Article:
Peace to the soul and strength to all the near and dear ones.

    • Amen to your blessing, Ashu! I am sorry to hear that the traditional funeral pyre is gone. Death rituals are a core that holds cultures together. Once that core piece is abandoned, for whatever reason, a large chip is taken out of the culture. I have always admired the Hindu death rites because they show such huge respect for the body of the departed, in spite of the fact that the soul no longer resides in the body. It’s like the house of a beloved relative that is no longer occupied an must be torn down. Do we do that with laughter and crude jokes? I would hope that we would do it with reverence, meditating on the life of the departed and telling stories about him or her that are especially meaningful to us.

    • Ugh, I did not know that Zoroastrians did that. There are some Native Americans whose funeral practices are to put the body on a platform up in a tree and let the carrion birds and animals eat the flesh. I guess that works for them! For us (Jewish people), the correct burial practice is to wrap the deceased in their own (or their husband’s, if it is a woman) prayer shawl and put the body on a litter, then slide the body off the litter into the grave, and the close relatives, friends, and teachers then put the dirt back onto the grave. Before the body is buried, it is purified by a special group of people, the Chevra Kadisha, which means Sacred Group. All body orifices are sewn shut after being cleaned, then the entire body is washed by pouring water over it in a special ritual way. Only after it is dried is it wrapped in the prayer shawl and buried within 24 hours of death. It is a kind of death ritual that makes it very real and final, gives a sense of closure. I found a bit of that when I was washing my father’s body immediately after his death. It was kind of creepy, to tell the truth, but it has helped me to really understand that he is totally, irrevocably dead, and he will not just show up in the living room watching TV or something. I think the old practice of the funeral pyre, Chandan dhoop and ghee (I make my own ghee, by the way–it is very expensive to buy ghee here, and very easy to make, of course, but I cannot imagine the amount that it would take for a funeral pyre) is wonderful, and I am sad to hear that it has gone by the wayside. So many things go that way! My Guru says that in Kaliyug of course we will know the reasons for everything. It is very much like the Jewish concept of time and revelation.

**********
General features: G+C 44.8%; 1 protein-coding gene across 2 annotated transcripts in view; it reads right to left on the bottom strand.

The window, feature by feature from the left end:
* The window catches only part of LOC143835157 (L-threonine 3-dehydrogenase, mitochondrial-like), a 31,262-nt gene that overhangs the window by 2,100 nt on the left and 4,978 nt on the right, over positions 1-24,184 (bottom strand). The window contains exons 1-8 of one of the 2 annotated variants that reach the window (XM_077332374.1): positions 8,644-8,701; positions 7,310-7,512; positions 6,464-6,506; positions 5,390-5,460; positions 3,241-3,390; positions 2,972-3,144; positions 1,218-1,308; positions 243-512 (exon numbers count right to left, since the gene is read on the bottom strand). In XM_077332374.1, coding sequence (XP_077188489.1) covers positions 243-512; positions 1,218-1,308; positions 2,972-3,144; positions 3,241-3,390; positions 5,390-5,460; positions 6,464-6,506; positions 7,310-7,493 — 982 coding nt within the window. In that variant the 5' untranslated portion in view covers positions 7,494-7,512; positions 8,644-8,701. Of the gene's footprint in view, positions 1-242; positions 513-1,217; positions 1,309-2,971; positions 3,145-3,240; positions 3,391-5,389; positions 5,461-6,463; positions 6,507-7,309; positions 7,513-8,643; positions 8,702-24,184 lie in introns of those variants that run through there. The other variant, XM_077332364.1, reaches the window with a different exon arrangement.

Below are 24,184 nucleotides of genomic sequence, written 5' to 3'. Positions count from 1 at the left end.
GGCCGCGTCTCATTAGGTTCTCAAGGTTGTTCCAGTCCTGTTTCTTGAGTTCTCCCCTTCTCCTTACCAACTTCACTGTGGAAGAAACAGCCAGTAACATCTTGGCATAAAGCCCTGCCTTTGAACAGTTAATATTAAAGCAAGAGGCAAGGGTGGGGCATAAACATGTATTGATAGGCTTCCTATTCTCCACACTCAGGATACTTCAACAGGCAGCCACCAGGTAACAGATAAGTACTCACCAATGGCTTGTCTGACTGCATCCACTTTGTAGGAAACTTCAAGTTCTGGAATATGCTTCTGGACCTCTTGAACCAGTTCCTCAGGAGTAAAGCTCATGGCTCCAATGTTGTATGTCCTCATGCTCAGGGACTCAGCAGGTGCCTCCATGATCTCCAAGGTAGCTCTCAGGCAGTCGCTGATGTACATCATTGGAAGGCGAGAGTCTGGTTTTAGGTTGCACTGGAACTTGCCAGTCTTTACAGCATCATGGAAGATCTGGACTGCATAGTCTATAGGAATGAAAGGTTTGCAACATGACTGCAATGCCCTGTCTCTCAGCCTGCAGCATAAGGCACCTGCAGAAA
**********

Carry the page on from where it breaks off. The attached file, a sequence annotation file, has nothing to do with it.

18. Hi Laura, such an enlightening comment. I never knew about Jewish burial system in detail.

    We need almost two to three kgs of pure ghee, some chandan sticks and other fire wood, and main fuel is cow dung cakes (Kande in Hindi). Thankfully this is not gone completely but in big cities almost 30 percent of the population uses electric and diesel incinerators.

    I for one would want to donate my body organs after I die so that atleast somewhere I am being useful even when I am no more. The rest of the body should be cremated the Vedic way. But then we do not know how and when we may die and who all is there to take care of the final rites.

    How is your mother doing?

    Take care
    Laura (especially of your back problem)